ResearchPublished 10 September 2020
A Hierarchy of Turing Degrees
Rod Downey and Noam Greenberg's new publication, 'A Hierarchy of Turing Degrees', based on their Marsden Fund research, is the first book by New Zealand authors to be published in the highly prestigious 'Annals of Mathematics Studies' series
Computability theory is a branch of mathematical logic and computer science that has become increasingly relevant in recent years. The field has developed growing connections in diverse areas of mathematics, with applications in topology, group theory, and other subfields.
In A Hierarchy of Turing Degrees, Rod Downey and Noam Greenberg introduce a new hierarchy that allows them to classify the combinatorics of constructions from many areas of computability theory, including algorithmic randomness, Turing degrees, effectively closed sets, and effective structure theory. This unifying hierarchy gives rise to new natural definability results for Turing degree classes, demonstrating how dynamic constructions become reflected in definability. Downey and Greenberg present numerous construction techniques involving high-level nonuniform arguments, and their self-contained work is appropriate for graduate students and researchers.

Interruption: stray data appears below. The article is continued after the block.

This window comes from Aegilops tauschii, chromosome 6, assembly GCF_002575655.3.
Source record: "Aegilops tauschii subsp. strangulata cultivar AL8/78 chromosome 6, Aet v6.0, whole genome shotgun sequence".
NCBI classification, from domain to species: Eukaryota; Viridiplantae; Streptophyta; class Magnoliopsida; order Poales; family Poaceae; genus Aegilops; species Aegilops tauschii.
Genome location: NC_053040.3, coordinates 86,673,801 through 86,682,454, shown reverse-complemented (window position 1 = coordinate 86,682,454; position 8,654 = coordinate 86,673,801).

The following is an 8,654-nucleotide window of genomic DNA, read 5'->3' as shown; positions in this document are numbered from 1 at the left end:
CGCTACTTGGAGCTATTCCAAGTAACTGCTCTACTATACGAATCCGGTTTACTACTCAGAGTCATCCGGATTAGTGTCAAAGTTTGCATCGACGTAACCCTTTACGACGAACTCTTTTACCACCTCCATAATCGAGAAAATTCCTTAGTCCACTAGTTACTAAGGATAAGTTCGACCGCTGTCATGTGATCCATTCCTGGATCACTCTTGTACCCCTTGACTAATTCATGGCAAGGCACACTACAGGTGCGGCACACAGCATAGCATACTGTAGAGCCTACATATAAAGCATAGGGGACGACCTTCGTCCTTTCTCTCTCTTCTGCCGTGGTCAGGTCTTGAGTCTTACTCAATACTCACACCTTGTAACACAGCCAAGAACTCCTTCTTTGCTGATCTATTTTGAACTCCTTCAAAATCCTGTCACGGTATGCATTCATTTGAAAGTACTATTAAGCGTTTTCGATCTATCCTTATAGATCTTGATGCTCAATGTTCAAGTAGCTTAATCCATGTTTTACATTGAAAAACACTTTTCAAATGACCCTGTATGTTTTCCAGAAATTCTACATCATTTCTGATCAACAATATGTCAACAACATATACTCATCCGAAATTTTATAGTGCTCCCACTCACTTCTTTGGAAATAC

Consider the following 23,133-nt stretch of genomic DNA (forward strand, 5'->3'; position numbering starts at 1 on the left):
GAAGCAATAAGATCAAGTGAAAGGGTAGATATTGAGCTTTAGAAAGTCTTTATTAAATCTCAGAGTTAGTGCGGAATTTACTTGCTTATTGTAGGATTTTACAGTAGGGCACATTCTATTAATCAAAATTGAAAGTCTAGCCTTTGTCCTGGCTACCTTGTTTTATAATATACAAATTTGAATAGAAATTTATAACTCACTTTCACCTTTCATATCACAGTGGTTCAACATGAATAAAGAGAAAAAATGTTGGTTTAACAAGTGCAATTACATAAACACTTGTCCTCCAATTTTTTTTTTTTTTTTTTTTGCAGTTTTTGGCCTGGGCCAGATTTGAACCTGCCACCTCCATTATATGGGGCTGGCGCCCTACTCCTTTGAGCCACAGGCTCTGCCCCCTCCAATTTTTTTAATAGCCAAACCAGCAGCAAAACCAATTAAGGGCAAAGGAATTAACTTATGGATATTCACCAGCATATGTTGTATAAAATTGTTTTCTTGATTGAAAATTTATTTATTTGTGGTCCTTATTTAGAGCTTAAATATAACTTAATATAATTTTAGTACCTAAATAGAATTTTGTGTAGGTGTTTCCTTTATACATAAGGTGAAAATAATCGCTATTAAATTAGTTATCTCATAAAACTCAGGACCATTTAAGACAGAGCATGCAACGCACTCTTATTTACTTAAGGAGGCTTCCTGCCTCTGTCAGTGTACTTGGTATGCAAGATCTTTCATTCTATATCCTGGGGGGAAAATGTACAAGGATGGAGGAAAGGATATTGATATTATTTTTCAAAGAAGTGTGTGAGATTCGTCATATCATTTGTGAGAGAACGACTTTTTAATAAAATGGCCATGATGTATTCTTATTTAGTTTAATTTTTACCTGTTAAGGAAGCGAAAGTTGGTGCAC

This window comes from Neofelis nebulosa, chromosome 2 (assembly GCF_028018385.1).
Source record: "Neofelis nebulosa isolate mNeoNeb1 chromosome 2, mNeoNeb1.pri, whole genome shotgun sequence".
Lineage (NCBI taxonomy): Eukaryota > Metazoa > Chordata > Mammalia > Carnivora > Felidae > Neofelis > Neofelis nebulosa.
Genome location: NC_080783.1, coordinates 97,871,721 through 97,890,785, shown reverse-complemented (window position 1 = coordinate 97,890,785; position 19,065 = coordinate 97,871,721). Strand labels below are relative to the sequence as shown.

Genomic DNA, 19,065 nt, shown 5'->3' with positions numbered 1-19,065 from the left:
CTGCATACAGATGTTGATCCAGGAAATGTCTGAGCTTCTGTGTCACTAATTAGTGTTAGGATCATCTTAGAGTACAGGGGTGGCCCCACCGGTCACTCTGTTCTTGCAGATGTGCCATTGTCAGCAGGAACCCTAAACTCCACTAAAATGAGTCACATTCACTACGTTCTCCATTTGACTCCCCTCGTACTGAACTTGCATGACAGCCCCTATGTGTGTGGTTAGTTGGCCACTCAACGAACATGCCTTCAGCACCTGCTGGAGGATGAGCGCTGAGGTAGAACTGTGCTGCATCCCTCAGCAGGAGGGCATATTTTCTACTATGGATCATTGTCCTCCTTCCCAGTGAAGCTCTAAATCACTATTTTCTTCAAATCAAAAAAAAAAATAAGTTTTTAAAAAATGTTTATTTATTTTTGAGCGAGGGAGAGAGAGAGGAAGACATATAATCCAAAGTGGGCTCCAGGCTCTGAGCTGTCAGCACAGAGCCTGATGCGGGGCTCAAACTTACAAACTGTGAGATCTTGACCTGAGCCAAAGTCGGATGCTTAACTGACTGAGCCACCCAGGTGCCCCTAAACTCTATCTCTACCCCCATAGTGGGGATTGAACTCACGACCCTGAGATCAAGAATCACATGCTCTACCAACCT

Blending traditional and modern research results in computability theory, A Hierarchy of Turing Degrees establishes novel directions in the field.
Rod Downey and Noam Greenberg are Professors of Mathematics at Victoria University of Wellington in New Zealand. Downey is the coauthor of Parameterized Complexity, Algorithmic Randomness and Complexity, and Fundamentals of Parameterized Complexity. Greenberg is the author of The Role of True Finiteness in the Admissible Recursively Enumerable Degrees.
Additional information: Princeton University Press
Professor Rod Downey and Professor Noam Greenberg
Victoria University of Wellington
CONTRACT OR PROJECT ID
VUW1617: 'The Mathematics of Computation’' and VUW1712 'Uncountable structures and effective properties’